This noodle kugel combines the flavors of Rome’s famous pasta dish, cacio e pepe, with the comfort of a rich baked kugel. Cooked linguine is mixed with ricotta, mascarpone, Pecorino Romano, and plenty of black pepper and baked until crisp and golden.
This recipe takes the traditional Jewish noodle casserole known as kugel and smothers it with the rich, cheesy, peppery goodness of Roman cacio e pepe. It’s simple to make and comforting as heck.–Angie Zoobkoff
Why our testers loved this
Our testers loved that this rich, creamy casserole brought back comforting memories from their youth of the traditional Jewish dish, despite being made with regular pasta and a trio of cheeses. Everyone was pleased that it made plenty and reheated well.
Notes on ingredients
- Freshly ground black pepper–If you are spice-averse, you can reduce this slightly, but keep in mind that the pepper is essential to balancing the flavor of the cheese. Some of our testers were even requesting more, pepper, so feel free to increase it, if you prefer.
- Pasta–Any long type of pasta will work here, but avoid short shapes as the casserole won’t stick together properly. For a more authentic noodle kugel, you could use egg noodles.
How to make this recipe
- Heat the oven to 350°F. Bring a large pot of salted water to a boil.
- Combine the ricotta, mascarpone, and 2 cups Pecorino in a large bowl. Add the pepper and salt. Cook the pasta in boiling water until barely al dente, then drain and add to the cheese mixture, stirring well to coat all of the pasta.
- Coat a 9-by-13-inch rectangular or large oval baking dish with butter. Scoop the cheesy pasta into the baking dish and top with the remaining Pecorino. Bake until crispy and golden brown on top.
- Sprinkle with more black pepper. Cut into squares and serve.
What’s a kugel?
Kugel is a creamy casserole that’s traditionally made with egg noodles or potatoes and is often served on Jewish holidays. There are many variations on the traditional kugel, and you can find it made with sweet or savory ingredients.
What should I serve with noodle kugel?
Our testers found that this rich baked pasta needed only a side salad to accompany it. Try a citrus fennel salad to balance out the richness of the dish.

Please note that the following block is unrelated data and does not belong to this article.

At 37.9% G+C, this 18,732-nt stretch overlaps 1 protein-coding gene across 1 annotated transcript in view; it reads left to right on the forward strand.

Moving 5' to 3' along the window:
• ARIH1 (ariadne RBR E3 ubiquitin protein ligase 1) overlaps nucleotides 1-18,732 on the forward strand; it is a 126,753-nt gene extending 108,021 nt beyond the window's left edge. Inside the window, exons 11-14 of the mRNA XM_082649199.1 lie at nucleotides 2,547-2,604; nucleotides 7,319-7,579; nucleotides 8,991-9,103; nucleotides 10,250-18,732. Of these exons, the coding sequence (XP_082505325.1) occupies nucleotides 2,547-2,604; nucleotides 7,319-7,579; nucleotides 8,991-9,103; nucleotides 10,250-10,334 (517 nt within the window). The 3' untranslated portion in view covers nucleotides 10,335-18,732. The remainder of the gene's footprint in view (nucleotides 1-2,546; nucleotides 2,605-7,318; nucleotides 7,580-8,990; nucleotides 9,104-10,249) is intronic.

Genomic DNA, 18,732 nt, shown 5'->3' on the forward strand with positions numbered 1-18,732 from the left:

For a more traditional Jewish meal, serve the kugel with potato latkes to start. You could also serve it with a meat, like fried chicken or beef brisket, but keep in mind that the meal would not be kosher, as it combines dairy and meat.
Can I make my own ricotta?
Certainly. You’ll need whole milk, yogurt, salt, and lemon juice, and follow this homemade ricotta recipe. Keep in mind that ricotta does need some resting time to form the curds, so make it at least a few hours, and up to 4 days before assembling the kugel.
- Save 1/4 cup of your pasta water before draining the noodles. If your kugel mixture is a little dry, toss in a couple of tablespoons to help bring it all together.
- For easier clean-up, line your baking dish with aluminum foil and butter or spray the foil with nonstick cooking spray.
- The recipe can be halved and baked in an 8 or 9-inch square baking dish.
- Store leftovers in a sealed container in the refrigerator for up to 3 days. The kugel can be reheated, covered with foil, in a 300°F oven until heated through.
More great baked pasta recipes
☞ If you make this recipe, or any dish on LC, consider leaving a review, a star rating, and your best photo in the comments below. I love hearing from you.–David
- 2 pounds whole milk ricotta whipped in a food processor or stand mixer until smooth
- 1 pound mascarpone
- 3 cups Pecorino Romano cheese divided
- 2 tablespoons freshly ground black pepper plus more for garnish
- 1 teaspoon kosher salt
- 1 1/2 pounds dried linguine, fettuccine, or spaghetti
- 1 tablespoon (1/2 oz) butter
- Preheat the oven to 350°F (175°C).
- Bring a large pot of water to a boil and generously season with salt.
- In a large bowl, combine the ricotta, mascarpone, and 2 cups Pecorino, stirring well to combine. Stir in the black pepper and salt.
- Stir the pasta into the water and cook until just barely al dente, 7 to 10 minutes. (The pasta will finish cooking in the casserole.) Drain and transfer the pasta to the seasoned cheese mixture, stirring well to thoroughly coat the pasta.
- Coat a 9-by-13-inch (23-by-33-cm) rectangular or large oval baking dish with the butter. Transfer the pasta-cheese mixture to the baking dish and top with the remaining 1 cup Pecorino Romano cheese. Bake until the top and sides are crisp and golden brown, 40 to 50 minutes.
- Sprinkle with more black pepper for garnish, cut into squares, and serve.
- Pasta water–Save 1/4 cup of your pasta water before draining the noodles. If your kugel mixture is a little dry, toss in a couple of tablespoons to help bring it all together.
- Easy clean-up–For easier clean-up, line your baking dish with aluminum foil and butter or spray the foil with nonstick cooking spray.
- Halving–The recipe can be halved and baked in an 8 or 9-inch square baking dish.
- Storage and reheating–Store leftovers in a sealed container in the refrigerator for up to 3 days. The kugel can be reheated, covered with foil, in a 300°F oven until heated through.
If you make this recipe, snap a photo and hashtag it #LeitesCulinaria. We’d love to see your creations on Instagram, Facebook, and Twitter.
Recipe Testers’ Reviews
Taste memory can be an amazing thing. The aroma, the look of a dish, the taste, can all transport you to another place and time. This cheesy noodle kugel did just that for me.